Tax avoidance UK

Try out - Merrypenny's legendary

The most common tax avoidance schemes in UK have been around for a long time. Tax avoidance schemes are said to be "not morally right", however set by governments they are legally right.

HM Revenue and Customs has said it is taking "firm action to protect the Exchequer from unacceptable tax loss". Chancellor George Osborne is "shocked" by the extent to which individuals have used the tax avoidance system.

Tax relief

Money that is not needed to heat the house, feed the children, or pay the council tax bill can be invested into an individual's pension scheme. Up to a certain limit it leads to a reduction of the amount of tax individual has to pay. British Pensions UK.

decorative image: topsy-turvy tax avoidance schemes in UK
Topsy-turvy UK tax avoidance schemes...

A way to avoid tax is Enterprise Investment Scheme. This tax avoidance scheme is designed to encourage people to put their money in new businesses that are too risky for banks or government itself to fund. People are offered tax relief on the chunk of their own income that they put in and also pay little or no tax on any return they get out if the business is successful.

Some people avoid tax by giving part of their income or shares to charity, rather than directly the state.

Another well-known ploy, available to anyone, is insurance, to insure their lives, and write this policy into a trust for their children, so the money passes after the plane crash straight to children without paying inheritance tax.

Abuse of the tax system for personal gain is never acceptable!

Employing a husband or wife

Many small businesses might survive only because the owner's husband or wife is prepared to do a lot of work behind the scenes for relatively little pay. However, some businessmen and women have employed their husbands or wives, who might do very little work, but are still paid a salary. This means that the couple gets two tax-free allowances set against the first chunk of their income and so the family pays a smaller amount in tax. This applies in full only to individuals with a taxable income of less than £100,000. Lucky low-earners!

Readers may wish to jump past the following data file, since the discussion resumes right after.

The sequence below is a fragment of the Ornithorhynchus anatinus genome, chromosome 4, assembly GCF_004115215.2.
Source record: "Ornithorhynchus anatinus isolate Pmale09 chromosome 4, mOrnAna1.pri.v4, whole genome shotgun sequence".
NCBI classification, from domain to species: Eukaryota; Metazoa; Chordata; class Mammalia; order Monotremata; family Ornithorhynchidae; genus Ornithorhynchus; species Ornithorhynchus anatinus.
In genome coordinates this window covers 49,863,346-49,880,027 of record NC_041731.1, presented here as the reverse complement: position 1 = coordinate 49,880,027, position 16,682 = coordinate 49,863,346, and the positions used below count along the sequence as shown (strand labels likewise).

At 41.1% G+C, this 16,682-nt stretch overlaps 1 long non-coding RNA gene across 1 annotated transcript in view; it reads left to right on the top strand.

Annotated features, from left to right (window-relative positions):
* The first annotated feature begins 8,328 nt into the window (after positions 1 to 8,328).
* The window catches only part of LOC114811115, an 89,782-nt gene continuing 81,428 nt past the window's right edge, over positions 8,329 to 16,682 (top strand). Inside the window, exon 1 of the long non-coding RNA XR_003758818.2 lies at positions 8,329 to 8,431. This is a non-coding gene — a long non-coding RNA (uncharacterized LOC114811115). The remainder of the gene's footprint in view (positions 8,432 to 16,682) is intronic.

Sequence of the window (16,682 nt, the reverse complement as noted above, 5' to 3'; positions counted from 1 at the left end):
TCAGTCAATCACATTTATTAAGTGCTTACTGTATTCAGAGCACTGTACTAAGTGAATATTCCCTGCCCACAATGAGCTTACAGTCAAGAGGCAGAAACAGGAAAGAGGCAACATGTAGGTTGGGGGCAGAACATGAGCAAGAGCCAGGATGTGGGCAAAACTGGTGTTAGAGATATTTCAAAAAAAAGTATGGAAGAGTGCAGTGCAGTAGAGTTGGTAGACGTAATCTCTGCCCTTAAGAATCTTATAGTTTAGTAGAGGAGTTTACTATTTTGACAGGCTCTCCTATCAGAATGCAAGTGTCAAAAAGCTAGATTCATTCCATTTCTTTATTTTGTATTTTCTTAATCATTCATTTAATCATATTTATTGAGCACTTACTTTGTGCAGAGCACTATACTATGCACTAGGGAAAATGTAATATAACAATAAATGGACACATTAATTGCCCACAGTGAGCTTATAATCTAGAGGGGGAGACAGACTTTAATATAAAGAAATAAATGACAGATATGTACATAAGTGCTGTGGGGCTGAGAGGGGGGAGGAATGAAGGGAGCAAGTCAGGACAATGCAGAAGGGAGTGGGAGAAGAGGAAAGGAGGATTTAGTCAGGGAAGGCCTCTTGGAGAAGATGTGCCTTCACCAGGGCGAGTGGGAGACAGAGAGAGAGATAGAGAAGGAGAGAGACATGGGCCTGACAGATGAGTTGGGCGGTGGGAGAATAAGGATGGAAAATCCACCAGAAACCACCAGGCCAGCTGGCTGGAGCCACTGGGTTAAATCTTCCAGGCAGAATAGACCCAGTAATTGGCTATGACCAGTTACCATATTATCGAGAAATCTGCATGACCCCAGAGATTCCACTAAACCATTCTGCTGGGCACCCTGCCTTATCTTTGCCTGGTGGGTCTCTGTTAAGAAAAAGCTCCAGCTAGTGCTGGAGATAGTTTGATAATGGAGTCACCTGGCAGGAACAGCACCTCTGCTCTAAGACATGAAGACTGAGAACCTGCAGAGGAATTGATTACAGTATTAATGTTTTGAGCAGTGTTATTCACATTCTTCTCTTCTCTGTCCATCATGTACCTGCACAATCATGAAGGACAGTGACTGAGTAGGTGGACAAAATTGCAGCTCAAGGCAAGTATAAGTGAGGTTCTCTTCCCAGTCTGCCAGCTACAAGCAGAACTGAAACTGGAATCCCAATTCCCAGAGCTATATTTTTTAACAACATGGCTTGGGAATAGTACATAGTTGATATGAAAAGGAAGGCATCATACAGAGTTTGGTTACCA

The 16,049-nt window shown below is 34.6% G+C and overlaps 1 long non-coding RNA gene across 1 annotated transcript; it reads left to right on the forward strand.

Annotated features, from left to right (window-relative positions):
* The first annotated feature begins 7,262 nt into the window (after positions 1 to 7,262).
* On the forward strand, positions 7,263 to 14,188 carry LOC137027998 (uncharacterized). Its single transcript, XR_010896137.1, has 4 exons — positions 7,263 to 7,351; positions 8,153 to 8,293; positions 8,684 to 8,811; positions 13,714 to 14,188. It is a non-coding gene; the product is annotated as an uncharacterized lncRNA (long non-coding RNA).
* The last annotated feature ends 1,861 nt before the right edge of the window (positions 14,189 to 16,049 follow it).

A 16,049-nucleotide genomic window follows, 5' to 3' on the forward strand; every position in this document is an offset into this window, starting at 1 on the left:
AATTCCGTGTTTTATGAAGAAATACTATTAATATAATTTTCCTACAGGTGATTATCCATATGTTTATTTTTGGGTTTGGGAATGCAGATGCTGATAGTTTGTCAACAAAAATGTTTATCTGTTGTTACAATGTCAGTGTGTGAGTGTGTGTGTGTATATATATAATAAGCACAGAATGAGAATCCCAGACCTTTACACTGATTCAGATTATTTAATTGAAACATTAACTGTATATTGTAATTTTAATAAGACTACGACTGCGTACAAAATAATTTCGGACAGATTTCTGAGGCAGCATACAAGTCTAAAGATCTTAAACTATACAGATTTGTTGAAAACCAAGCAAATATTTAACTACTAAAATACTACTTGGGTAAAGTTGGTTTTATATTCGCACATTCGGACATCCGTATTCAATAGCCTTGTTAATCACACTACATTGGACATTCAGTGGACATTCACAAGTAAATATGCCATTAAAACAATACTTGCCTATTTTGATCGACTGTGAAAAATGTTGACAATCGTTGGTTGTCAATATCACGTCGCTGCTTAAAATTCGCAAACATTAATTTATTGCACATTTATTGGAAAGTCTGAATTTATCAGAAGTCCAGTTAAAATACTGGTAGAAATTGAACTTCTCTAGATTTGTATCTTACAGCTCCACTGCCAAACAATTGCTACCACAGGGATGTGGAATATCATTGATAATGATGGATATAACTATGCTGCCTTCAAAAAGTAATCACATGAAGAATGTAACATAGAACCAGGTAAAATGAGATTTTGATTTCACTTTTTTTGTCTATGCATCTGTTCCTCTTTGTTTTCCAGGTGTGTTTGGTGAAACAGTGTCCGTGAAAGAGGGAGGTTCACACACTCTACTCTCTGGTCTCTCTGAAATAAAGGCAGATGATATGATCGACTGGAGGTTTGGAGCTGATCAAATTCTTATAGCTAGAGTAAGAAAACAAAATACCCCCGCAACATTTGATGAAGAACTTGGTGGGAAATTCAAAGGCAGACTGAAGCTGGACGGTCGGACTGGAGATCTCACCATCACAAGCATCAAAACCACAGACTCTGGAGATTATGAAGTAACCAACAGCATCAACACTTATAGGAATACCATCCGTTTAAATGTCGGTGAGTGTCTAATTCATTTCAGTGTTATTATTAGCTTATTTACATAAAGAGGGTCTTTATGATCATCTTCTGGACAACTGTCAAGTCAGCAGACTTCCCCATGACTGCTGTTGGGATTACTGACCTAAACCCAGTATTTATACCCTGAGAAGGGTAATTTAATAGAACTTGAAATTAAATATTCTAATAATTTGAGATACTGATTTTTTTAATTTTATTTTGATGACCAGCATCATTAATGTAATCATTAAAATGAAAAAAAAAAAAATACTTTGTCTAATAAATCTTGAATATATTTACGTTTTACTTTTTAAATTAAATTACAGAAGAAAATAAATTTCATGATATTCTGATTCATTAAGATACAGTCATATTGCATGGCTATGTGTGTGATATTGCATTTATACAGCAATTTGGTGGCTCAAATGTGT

Did you now, if only one of the couple took all the income, he or she is entitled to higher tax bracket. Consult HMRC how to claim a higher tax bracket.

Dividends

People may also pay less tax by paying themselves a dividend from their business, rather than salary - activity that governments have also tried to crack down.

Again, this is a perfectly legitimate tax avoidance scheme in UK. Nevertheless, millions of public sector employees and industrial union members never do so, never.

Artificial losses

Effectively, a business is creative with the books and makes unnecessary transactions to contrive artificial losses. These appear to be losses on paper, which can then be offset against income for tax purposes. Actually they do not result in a loss in cash terms, but do allow the business and its owners to benefit from a lower tax bill than would otherwise be the case. These have been seen in film, music and creative industries. ASCAP, BSA, Chan Nai-ming, FAST, IFPI, RIAA. Do not be evil, there are other ways for businesses how to avoid taxes.

Tax avoidance scheme K2

More than 1,000 people are thought to be using the Jersey-based K2 scheme. "I pay what I have to and not a penny more," they say.

Just out of curiosity, would YOU personally pay more tax than asked?

Under the K2 scheme, an individual resigns from their company and signs with offshore company. Offshore company then hires out employee to old UK employer. Offshore trust receives money and pays to employee small amount of that out as salary and the rest as a loan. As this is a loan that can technically be recalled, there is no income tax due. Simple. Organic.

The K2 scheme allows someone on an income of £280,000 to reduce their tax bill from £127,000 to just £3,500.

Just out of curiosity, would YOU personally pay more tax than neccessary?

Avoid tax avoidance

Laws are made by governments, people must obey. Right? George Osborne's hatches plans to tackle tax avoidance.

Tax avoidance schemes in UK, if morally not right and legally right, does it mean law is immoral?